Ricky Ray turns the good ship Argonauts. Eskimos? They’re lost at sea
CFL mega-trade puts Toronto in the Grey Cup game
Toronto Argonauts quarterback Ricky Ray reacts to the crowd in the final minute of the game as the Argonauts defeated the Edmonton Eskimos 42-26 in the CFL Eastern Conference semifinal in Toronto on Sunday, Nov. 11, 2012.
TORONTO — Full disclosure here: when the Edmonton Eskimos traded Ricky Ray to the Toronto Argonauts a little under a year ago, the inquiry light began to flash in the home office of this column.
And the smoke alarm went off. Also the B.S. detector.
It made no sense. Trade a proven star quarterback to a struggling franchise in desperate need of one, for a rookie kicker (Grant Shaw), a draft pick and a proven non-star quarterback (Steven Jyles)? The Canadian Football League had to be in on it, trying to bolster the Argos for the 100th Grey Cup season at the expense of the team best able to weather a crappy season or two.
That was the theory.
And Argos CEO Chris Rudge admitted Wednesday the reaction was not totally unreasonable.
“When you see a trade of that magnitude that seems to defy rational thinking, it’s naturally going to precipitate that type of speculation,” he said, fixing a beady eye on your agent. “Yours and many others’.
“And now the subsequent speculation that Eric Tillman did it because he could come to Toronto and be the general manager ...”
That last part was shot to hell when it turned out that Tillman just never had much regard for Ricky Ray’s qualities, and would be unlikely to trade a QB he didn’t fancy to a market he hoped to inherit from Barker.
Then there was the idea that the CFL would ever put itself in such obvious conflict of interest ... other than, say, having David Braley own two teams who could easily have met in this Sunday’s Grey Cup game.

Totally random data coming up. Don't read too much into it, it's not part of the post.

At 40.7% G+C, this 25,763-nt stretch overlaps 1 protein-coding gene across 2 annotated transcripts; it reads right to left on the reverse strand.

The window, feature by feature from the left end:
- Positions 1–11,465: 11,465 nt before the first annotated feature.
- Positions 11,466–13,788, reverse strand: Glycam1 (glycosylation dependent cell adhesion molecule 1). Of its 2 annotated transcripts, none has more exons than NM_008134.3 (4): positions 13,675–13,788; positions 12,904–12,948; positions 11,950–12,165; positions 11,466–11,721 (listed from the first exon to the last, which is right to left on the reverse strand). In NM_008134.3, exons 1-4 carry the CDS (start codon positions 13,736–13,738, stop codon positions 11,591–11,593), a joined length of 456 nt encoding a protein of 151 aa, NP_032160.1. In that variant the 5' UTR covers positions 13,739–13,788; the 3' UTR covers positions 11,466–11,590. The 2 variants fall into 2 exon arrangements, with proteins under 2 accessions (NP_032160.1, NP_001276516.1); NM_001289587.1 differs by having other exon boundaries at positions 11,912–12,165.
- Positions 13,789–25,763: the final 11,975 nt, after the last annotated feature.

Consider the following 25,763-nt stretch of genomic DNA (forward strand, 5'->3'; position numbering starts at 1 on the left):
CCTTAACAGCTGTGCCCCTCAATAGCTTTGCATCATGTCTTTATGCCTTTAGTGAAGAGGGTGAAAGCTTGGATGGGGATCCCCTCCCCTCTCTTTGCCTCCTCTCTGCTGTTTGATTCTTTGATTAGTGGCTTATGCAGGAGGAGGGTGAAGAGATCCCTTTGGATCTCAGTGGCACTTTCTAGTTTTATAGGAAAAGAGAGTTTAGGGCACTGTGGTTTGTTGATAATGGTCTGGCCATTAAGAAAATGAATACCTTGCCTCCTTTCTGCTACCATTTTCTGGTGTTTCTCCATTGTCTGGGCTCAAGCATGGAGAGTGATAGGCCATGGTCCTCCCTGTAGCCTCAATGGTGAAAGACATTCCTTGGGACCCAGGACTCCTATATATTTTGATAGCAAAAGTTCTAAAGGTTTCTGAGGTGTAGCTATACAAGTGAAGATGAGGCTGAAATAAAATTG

But that’s another column.
“You know how this works,” said Barker, taking his shot at the conspiracy theory. “Eric got fired. You don’t think if somebody had come to him and said, ‘You’ve got to make this trade for the good of the league’ that nobody would have heard about it? This league’s too small for a conspiracy like that. You can’t do it.”
“I think it’s an insult to Jim,” said Rudge. “You know, when things go wrong, the guy at the top takes the blame, and deservedly so. When things go right, he should get the credit.”
And things have gone very, very right.
Ray has the moribund Argonauts a win away from a championship, but more importantly, said Barker, he has already “turned the ship.”
“You look at it now, and go ‘wow!’ ” Barker said. “But if you think about it, Ricky’d had five different offensive coordinators in five years, and that wears on a quarterback. And, you know this, there was a huge faction of people there that felt they needed to move on.
“But we pored over film of both Ricky and Henry (Burris) and all you saw from Ricky was him getting hammered and getting back up and throwing dimes.
“Scott (head coach Milanovich) said: ‘This guy in this offence will be unstoppable once he learns it.’ And it took him about three-quarters of a season, but he knows it now, and that’s the franchise-turner.
“He is the guy. I wouldn’t trade him for any quarterback in the league right now. Not one.”